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BizReport : Mobile Marketing : April 10, 2019


Top 3 tips for a strong playables strategy

Most of the focus on playables are from game developers and publishers, but according to one expert non-gaming brands have a lot to gain from a strong playables strategy. Here are three tips.

by Kristina Knight

Kristina: What is it about playables that consumers like? 

Beatrice Olivas, CRO, Motive: Playables are interactive ad formats that allow mobile app developers to offer a short preview of their game, app or brand in a gamified format. For consumers, playables offer an interactive, playful way to test drive an app prior to downloading it.

Kristina: From an advertising standpoint, how can playables improve the ad - and brand - experience? 

Beatrice: By allowing users to engage with an app, product or offering prior to download, playables drive a higher-quality user, which is the holy grail in mobile today. Playables can be designed to meet goals for both performance and brand advertisers. For brand campaigns, metrics like a user clicking on the ad, session length and repeat play can be captured and evaluated for engagement. For example, a playful custom playable was designed for Reese's Pieces that mimicked the Miss PacMan game by allowing the user to move around the board devouring candy pieces instead of dots or Pac-dots. Rather than including a call-to-action to download an app, the playable was leveraged to raise brand awareness for the popular candy brand.

Kristina: How can non-gaming brands use playables to engage?

Beatrice: You don't need to be a mobile game developer to drive ROI through playable ads. Non-gaming clients can use playables to drive better engagement and, ultimately, stickier users. Playables allow advertisers to evaluate many layers of engagement such as heat map tracking to pinpoint where the interaction on the ad is taking place, session length and repeat play. These are all valuable indicators of whether or not an ad or product resonates with the target audience that the ads are being served to. Advertisers also value the transparency of playable ads, which give them full control over where their ads will run and limit exposure to ad fraud. Finally, non-gaming clients can also leverage the higher engagement of playables to raise awareness around new app features and functionality.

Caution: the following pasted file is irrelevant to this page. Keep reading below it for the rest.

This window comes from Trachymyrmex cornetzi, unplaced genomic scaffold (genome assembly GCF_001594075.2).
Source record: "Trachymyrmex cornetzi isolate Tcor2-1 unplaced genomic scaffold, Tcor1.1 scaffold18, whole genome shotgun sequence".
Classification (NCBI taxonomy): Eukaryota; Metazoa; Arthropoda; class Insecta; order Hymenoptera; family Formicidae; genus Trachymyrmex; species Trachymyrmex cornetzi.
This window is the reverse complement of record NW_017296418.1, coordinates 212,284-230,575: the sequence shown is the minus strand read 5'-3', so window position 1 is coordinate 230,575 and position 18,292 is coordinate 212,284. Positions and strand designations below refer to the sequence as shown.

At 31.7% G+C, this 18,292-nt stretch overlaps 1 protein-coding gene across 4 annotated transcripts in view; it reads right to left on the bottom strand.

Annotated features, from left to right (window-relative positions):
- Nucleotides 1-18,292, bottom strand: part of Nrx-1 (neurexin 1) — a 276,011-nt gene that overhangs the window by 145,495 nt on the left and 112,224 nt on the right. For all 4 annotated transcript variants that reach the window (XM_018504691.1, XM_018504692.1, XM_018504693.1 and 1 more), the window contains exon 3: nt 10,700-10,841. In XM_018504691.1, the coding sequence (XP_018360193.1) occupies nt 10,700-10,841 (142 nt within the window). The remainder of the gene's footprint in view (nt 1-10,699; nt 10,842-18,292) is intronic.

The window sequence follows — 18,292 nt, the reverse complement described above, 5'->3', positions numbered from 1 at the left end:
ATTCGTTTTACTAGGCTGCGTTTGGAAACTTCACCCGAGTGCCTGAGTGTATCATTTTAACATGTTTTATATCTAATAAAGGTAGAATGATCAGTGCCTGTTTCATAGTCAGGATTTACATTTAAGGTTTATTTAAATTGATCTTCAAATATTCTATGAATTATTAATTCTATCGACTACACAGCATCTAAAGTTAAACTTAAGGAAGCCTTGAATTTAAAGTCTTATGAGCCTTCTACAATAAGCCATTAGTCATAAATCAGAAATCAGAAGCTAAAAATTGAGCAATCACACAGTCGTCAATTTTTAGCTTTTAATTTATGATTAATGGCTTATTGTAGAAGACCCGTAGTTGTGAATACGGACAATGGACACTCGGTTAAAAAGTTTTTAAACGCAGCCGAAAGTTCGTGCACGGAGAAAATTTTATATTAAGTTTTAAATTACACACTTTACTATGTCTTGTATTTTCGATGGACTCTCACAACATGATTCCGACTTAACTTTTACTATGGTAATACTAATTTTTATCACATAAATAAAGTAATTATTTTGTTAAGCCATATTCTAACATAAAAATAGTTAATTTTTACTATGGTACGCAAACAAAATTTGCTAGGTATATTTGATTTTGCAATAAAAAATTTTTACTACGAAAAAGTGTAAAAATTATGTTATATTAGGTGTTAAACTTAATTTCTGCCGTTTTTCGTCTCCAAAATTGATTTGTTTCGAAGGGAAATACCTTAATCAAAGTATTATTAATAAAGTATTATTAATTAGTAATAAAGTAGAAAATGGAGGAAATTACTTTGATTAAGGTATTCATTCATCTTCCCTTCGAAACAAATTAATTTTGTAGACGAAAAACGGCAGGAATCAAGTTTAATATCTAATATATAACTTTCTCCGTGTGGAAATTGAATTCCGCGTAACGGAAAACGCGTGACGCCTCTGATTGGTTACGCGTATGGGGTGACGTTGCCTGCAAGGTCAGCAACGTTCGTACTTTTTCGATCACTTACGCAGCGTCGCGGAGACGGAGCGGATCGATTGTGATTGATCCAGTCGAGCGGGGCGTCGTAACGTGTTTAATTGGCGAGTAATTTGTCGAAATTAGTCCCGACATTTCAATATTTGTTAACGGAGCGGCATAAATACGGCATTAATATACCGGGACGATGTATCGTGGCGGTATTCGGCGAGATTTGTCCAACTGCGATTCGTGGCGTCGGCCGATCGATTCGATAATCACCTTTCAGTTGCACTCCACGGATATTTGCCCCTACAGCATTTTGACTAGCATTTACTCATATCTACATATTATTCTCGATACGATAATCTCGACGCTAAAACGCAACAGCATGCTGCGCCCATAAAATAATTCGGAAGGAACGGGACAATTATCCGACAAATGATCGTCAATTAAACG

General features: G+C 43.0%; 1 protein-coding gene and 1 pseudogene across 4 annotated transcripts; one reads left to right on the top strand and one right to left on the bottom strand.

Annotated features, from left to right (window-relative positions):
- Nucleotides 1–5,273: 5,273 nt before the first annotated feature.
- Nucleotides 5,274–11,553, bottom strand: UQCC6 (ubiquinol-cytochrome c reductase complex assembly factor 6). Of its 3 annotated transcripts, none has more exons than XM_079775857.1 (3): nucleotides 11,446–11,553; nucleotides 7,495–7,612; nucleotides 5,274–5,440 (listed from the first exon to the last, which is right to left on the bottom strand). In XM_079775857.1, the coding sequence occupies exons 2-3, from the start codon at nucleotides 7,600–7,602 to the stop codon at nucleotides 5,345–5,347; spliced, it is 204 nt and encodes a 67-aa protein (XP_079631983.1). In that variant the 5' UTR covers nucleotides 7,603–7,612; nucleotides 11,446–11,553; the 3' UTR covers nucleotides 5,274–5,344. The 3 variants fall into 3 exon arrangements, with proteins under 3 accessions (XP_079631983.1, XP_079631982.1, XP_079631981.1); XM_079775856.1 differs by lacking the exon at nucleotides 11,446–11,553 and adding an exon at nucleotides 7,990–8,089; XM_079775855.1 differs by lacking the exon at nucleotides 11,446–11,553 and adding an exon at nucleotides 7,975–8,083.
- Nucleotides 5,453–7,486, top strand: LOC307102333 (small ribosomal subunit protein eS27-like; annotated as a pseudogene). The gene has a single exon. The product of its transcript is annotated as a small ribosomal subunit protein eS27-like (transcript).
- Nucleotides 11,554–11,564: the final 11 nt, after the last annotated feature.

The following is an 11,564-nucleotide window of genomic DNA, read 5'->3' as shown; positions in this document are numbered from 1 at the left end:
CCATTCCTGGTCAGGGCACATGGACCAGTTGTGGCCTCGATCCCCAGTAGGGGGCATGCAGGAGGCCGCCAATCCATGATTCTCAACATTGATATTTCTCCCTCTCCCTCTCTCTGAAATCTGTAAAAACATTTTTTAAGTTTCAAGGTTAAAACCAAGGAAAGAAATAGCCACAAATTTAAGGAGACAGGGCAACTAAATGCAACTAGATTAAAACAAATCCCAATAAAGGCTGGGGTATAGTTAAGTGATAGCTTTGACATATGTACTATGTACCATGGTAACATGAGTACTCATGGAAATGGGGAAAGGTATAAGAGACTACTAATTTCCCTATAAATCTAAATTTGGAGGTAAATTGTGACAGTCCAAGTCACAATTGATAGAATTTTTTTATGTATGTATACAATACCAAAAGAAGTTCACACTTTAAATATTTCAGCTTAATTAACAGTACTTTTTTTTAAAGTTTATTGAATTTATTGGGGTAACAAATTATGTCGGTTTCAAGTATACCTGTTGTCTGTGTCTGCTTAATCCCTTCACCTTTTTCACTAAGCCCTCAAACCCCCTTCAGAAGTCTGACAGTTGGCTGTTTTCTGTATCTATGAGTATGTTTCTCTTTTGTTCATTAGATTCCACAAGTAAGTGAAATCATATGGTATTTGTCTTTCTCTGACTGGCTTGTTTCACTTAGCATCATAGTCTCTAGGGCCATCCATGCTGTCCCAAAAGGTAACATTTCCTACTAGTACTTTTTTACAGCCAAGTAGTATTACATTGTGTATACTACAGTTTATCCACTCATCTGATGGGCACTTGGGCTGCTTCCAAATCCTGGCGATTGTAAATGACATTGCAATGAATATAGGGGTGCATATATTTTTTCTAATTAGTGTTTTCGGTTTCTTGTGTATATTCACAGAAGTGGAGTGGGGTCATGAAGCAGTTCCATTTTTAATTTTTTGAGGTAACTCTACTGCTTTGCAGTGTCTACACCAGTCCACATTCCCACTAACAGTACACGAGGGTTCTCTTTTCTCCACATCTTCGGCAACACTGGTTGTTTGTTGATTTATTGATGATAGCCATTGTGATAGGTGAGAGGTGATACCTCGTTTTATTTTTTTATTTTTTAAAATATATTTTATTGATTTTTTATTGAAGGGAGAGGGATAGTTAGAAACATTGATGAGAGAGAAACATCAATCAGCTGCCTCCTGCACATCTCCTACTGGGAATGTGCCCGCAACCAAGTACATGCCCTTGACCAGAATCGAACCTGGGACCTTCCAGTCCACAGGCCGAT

Kristina: What are your top three tips for brands to build a playables strategy?

Beatrice: 1. While the interest in playables is definitely there, budgets have not been set aside to build playable ad units in-house. The key is to partner with a DSP that can build playables as the adoption of the format has been slow, despite its effectiveness. 

2. Be mindful of the lack of standardization in the industry with playable ad units. Today there is no one-size-fits-all approach or one template that advertisers can use. While advertisers are excited about playables, building a custom one can seem too monumental of a task given the amount of time and cost, reaching upwards of $10,000 in hard costs. A lower barrier of entry is to test a standard playable template like Match-3, Quiz, Tao Collect or Bubble Shooter, if applicable. This saves time and gives you a glimpse of what type of incremental lift the ad unit can deliver.

3. Be sure to capture the attention of your target audience with a clear and well designed lead-in video. Showing a high quality preview of your app or service can ultimately lead to a higher quality user. When the consumer knows what they are getting and decide to download your app, the lifetime value of that customer is exponentially higher than what we have seen in mobile to date.  

Tags: advertising, game ads, game advertising, mobile marketing, Motive, playable ads, playables










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